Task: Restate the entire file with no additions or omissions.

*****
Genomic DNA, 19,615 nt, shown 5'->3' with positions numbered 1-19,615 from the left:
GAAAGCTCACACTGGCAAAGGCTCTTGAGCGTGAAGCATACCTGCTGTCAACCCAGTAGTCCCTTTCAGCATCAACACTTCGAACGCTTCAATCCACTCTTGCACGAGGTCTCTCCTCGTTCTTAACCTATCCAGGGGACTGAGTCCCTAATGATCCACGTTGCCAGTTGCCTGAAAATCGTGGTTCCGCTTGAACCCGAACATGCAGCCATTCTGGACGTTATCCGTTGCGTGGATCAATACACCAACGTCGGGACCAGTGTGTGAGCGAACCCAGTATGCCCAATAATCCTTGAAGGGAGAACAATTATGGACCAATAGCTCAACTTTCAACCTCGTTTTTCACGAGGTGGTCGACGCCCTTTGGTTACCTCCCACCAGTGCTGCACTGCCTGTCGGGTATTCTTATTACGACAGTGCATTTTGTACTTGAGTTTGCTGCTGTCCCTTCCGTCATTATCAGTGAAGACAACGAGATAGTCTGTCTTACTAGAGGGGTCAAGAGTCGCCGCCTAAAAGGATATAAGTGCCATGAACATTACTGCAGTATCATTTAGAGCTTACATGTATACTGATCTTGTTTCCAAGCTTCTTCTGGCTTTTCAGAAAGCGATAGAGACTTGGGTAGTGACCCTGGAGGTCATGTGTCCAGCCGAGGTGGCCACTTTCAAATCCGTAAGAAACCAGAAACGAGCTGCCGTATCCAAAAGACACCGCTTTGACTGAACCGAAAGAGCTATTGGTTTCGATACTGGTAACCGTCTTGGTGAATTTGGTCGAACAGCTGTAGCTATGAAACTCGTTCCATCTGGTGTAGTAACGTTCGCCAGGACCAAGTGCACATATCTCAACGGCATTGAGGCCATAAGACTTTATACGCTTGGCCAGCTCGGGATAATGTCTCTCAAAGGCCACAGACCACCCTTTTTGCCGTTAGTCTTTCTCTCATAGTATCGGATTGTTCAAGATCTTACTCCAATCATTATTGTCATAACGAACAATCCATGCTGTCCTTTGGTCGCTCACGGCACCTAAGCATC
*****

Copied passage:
Genomic DNA, 19,615 nt, shown 5'->3' with positions numbered 1-19,615 from the left:
GAAAGCTCACACTGGCAAAGGCTCTTGAGCGTGAAGCATACCTGCTGTCAACCCAGTAGTCCCTTTCAGCATCAACACTTCGAACGCTTCAATCCACTCTTGCACGAGGTCTCTCCTCGTTCTTAACCTATCCAGGGGACTGAGTCCCTAATGATCCACGTTGCCAGTTGCCTGAAAATCGTGGTTCCGCTTGAACCCGAACATGCAGCCATTCTGGACGTTATCCGTTGCGTGGATCAATACACCAACGTCGGGACCAGTGTGTGAGCGAACCCAGTATGCCCAATAATCCTTGAAGGGAGAACAATTATGGACCAATAGCTCAACTTTCAACCTCGTTTTTCACGAGGTGGTCGACGCCCTTTGGTTACCTCCCACCAGTGCTGCACTGCCTGTCGGGTATTCTTATTACGACAGTGCATTTTGTACTTGAGTTTGCTGCTGTCCCTTCCGTCATTATCAGTGAAGACAACGAGATAGTCTGTCTTACTAGAGGGGTCAAGAGTCGCCGCCTAAAAGGATATAAGTGCCATGAACATTACTGCAGTATCATTTAGAGCTTACATGTATACTGATCTTGTTTCCAAGCTTCTTCTGGCTTTTCAGAAAGCGATAGAGACTTGGGTAGTGACCCTGGAGGTCATGTGTCCAGCCGAGGTGGCCACTTTCAAATCCGTAAGAAACCAGAAACGAGCTGCCGTATCCAAAAGACACCGCTTTGACTGAACCGAAAGAGCTATTGGTTTCGATACTGGTAACCGTCTTGGTGAATTTGGTCGAACAGCTGTAGCTATGAAACTCGTTCCATCTGGTGTAGTAACGTTCGCCAGGACCAAGTGCACATATCTCAACGGCATTGAGGCCATAAGACTTTATACGCTTGGCCAGCTCGGGATAATGTCTCTCAAAGGCCACAGACCACCCTTTTTGCCGTTAGTCTTTCTCTCATAGTATCGGATTGTTCAAGATCTTACTCCAATCATTATTGTCATAACGAACAATCCATGCTGTCCTTTGGTCGCTCACGGCACCTAAGCATC